Can I smoke calamus root?
Calamus root, also known as flag root, is used as a smoking ingredient. Are you thinking about whether you can smoke calamus or not? Well actually it can be quite dangerous… Keep reading to learn more!
What is it, and where does it come from?
Calamus is originally a plant whose root, called rhizome, is used for making medicine. Calamus is used for stomach issues, earaches and skin problems. Moreover, some people use it as a spice in food.
Its scientific name is Acorus calamus, but the plant is also known as sway, sweet flag or even muskrat root. It is a flowering plant species that also has psychoactive chemicals. It is from the family of Acoraceae and is a tall wetland monocot in the genus Acorus. Calamus has been found in America, and was widely used by native americans as a supplement.
What is calamus used for?
Calamus is a plant that has many uses. The roots known as rhizomes are used for medicine. Not only this but it is used to solve skin and stomach issues. Similarly, its oil is used to treat bronchitis. Beta-asarone is also extracted through the calamus, which treats issues in the nervous system. However, none of these claims have been proven by scientific studies.
Acorus calamus has been a hallucinogen and has had many folk medicine applications since ancient times. Calamus flower stems can be eaten raw, partially grown, which is a forager's delight. The roots are safe to eat, with a gingery, spicy, bitter, and sweet flavour.
Can you ingest calamus?
It works best for nausea and a "nervous" tummy caused by panic attacks and anxiety issues. However, excessive consumption can easily actually boost the stomach and cause vomiting. Car sickness, as well as other types of motion sickness, might be relieved by chewing Calamus.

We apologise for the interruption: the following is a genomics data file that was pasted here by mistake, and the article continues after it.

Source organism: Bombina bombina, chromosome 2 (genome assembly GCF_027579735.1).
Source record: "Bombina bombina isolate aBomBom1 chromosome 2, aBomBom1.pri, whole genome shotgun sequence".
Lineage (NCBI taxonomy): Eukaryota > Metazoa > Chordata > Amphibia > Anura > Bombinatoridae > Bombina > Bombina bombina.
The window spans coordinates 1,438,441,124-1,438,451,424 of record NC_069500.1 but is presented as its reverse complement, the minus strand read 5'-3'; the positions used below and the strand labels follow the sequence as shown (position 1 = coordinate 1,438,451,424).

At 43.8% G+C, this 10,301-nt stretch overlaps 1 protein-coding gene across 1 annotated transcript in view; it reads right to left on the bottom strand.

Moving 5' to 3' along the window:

It is important to note that Calamus essential oil is toxic and may cause cancer. This means that it has the potential to cause tumours, narcotic effects, seizures as well as hallucinations. So basically we do not recommend you to eat it. No healthcare professional either recommends intaking the calamus in the disclaimer of its negative effects.
What is the difference between calamus and sweet flag?
Photo from Florealpes
Many people get confused between sweet flag, which is also known as sweet sedge, myrtle flag, and acorus calamus. They are quite different from each other, although they are virtually identical. The difference between both is that calamus has several veins along each leaf's length that are prominently visible when sweet flag has only one vein on each leaf.
You can identify the calamus by its 2 or more than 2 midveins. Additionally, its seeds are viable, but some botanists group them with North American sweet flags as the same species.
What is the medicinal use of the calamus?
Calamus has been used by herbalists for many years to today. Calamus is also used in ayurvedic medicine as an aphrodisiac and is also carminative. Calamus tincture is used to get relief against pain, for gastrointestinal problems, anorexia and other stomach issues.
Are there any potential health benefits in smoking calamus root?
Some people chew calamus to remove the odour of tobacco. It is also used as a narcotic. Many people use it to boost their well-being and the plant also acts as a hallucinogen. When taken orally, the calamus is LIKELY NOT SAFE AT ALL.
It has the potential to cause shaking, kidney damage, and seizures. The Food and Drug Administration (FDA) prohibits the use of calamus in foods because, according to research, almost three of the four species found worldwide contain a cancer-causing chemical known as beta-isoasarone.
What are the side effects of smoking calamus?